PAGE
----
75% of our clientele is young and upcoming inventors and more than 95% is Indian. We have made a conscious decision to stay away from Outsourcing work from day 1 and really invest our chips in inventors and scientists that are coming out of India.
Q. A Triathlete, an entrepreneur, a visiting professor of intellectual property; playing so many roles must be indeed tough. How do you manage your time?
To be very honest, I manage like every woman that has to work manages. I think my life is pretty easy sometimes. I don’t have to ride a hero bicycle for 20km to get to college or access to basic facilities. I have seen some amazing girls in the heart of TamilNadu who seem to do this almost every day – what is my difficulty compared to their daily struggle for sustenance? =) I respect the clock very much. I also look for things that bring me joy, everyday. Its only hard if I make it that way for myself. Whenever I am training hard for a race, I step back on my expectations on work. When I am working hard on a work-deadline, I keep the pressure off on the exercise. Our lives are getting incredibly complicated with dozens of tools to take our precious attention away – being very competitive across disciplines gives me a lot of perspective on personal excellence and how to maximize a sense of satisfaction. I am almost always happy with what I have and when I get more than I expect out of a day, that’s a bonus!
Q. Who do you admire the most?
I admire people that have achieved something (stated or unstated, personal or public) and still have the empathy to be excellent, approachable human beings. Patience and a real drive to make a difference in the lives of people inspires me to no end. I thought I had only seen that in children so far but, I can tell you that my recent attendance at INK has changed my mind – I am amongst a new league of dreamers, shakers and doers.
Q. If not a Triahlete, which sport it would be?
Q. Did you always dream of becoming a sports person?
Not really – it just happened due to a series of serendipitous events. I am an existentialist – I live entirely in the present, when living well. Five year plans are a waste of time.There was no single moment that lead me to sport, to be honest. I like new challenges and exploring uncharted islands. I think triathlon is a little like that. I had no clue what it would involve, I just trained a lot and worked incredibly hardhat it. I knew from early on that it was a very tough sport and I suppose in a small way, that drew me. I’m an introverted person and a loner. I like being alone for long stretches of time and this sport demanded what I loved most – solitude. Didn’t care about prizes or recognition for several years and I still don’t. However, it does feel good that persistence is appreciated, I am a pretty average human being, and I thrive on happiness and positive feedback. I never considered the other disciplines; maybe I have a bit of ADD 🙂 I need difficult goals to wake me up, day after day.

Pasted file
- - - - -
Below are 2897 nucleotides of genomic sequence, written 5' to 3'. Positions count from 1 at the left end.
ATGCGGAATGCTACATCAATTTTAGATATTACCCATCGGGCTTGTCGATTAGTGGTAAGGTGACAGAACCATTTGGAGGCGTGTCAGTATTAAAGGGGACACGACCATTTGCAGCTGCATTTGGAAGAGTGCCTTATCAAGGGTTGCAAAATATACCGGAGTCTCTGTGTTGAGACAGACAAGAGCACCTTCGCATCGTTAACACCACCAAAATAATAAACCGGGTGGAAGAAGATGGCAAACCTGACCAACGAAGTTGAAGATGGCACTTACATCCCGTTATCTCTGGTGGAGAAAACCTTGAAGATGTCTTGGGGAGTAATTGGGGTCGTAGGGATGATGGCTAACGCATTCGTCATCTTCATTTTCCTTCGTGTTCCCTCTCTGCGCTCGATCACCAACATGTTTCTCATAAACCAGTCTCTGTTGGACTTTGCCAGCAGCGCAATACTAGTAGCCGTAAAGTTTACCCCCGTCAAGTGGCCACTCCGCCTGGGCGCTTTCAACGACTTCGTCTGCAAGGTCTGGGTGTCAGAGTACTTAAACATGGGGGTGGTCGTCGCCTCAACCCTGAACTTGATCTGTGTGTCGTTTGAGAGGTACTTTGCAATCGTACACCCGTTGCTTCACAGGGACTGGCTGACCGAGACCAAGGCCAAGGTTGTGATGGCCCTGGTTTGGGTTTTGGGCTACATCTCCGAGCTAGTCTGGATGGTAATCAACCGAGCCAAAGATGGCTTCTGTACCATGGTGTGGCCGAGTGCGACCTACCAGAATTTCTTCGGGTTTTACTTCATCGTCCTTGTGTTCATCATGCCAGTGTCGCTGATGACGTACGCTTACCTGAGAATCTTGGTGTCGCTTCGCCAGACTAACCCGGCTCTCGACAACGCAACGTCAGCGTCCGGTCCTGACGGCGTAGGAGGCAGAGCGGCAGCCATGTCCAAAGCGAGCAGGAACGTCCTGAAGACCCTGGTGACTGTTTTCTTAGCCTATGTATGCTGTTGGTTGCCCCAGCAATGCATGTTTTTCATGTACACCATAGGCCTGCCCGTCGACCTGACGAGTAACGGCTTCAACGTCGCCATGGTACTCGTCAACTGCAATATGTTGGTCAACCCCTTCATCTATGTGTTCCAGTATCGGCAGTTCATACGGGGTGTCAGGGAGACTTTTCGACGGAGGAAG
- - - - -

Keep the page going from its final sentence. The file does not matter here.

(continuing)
Q. Share with us your opinions on the current scenario of Indian sports.
The current scenario for Indian sports is supposedly better than before but not really! Every day I realize that one needs the backing of a very proactive sporting organization or a coach or a godfather to be a sportsperson. Companies are still very shy of supporting upcoming athletes with cash bonuses for travel, training or racing over a meaningful period of development. There are a couple of flashes in the pan under Corporate Social Responsibility or being inspired but very few companies are vested in the athlete’s development in the long term.
Additionally the media is frenzied over the highest earning players, which is a little sad. Our showing at the Olympics has improved so, I am hopeful that perhaps that puts a focus on sports other than cricket or tennis. That being said, I still believe we thrive on hero-worship more than we need to – the same athletes we have seen for the past decade and a half, who have figured out a way to work the publicity and the system seem to survive better – hopefully this will change. We need a whole bandwidth of athletes and sports, not just one or two or six sports. Endurance athletics of course has a long way to go – both culturally and otherwise. Even so, I am an optimist as I have met a couple of amazing supporters and sponsors who have gotten me started and hope to continue in the sport for as long as I can.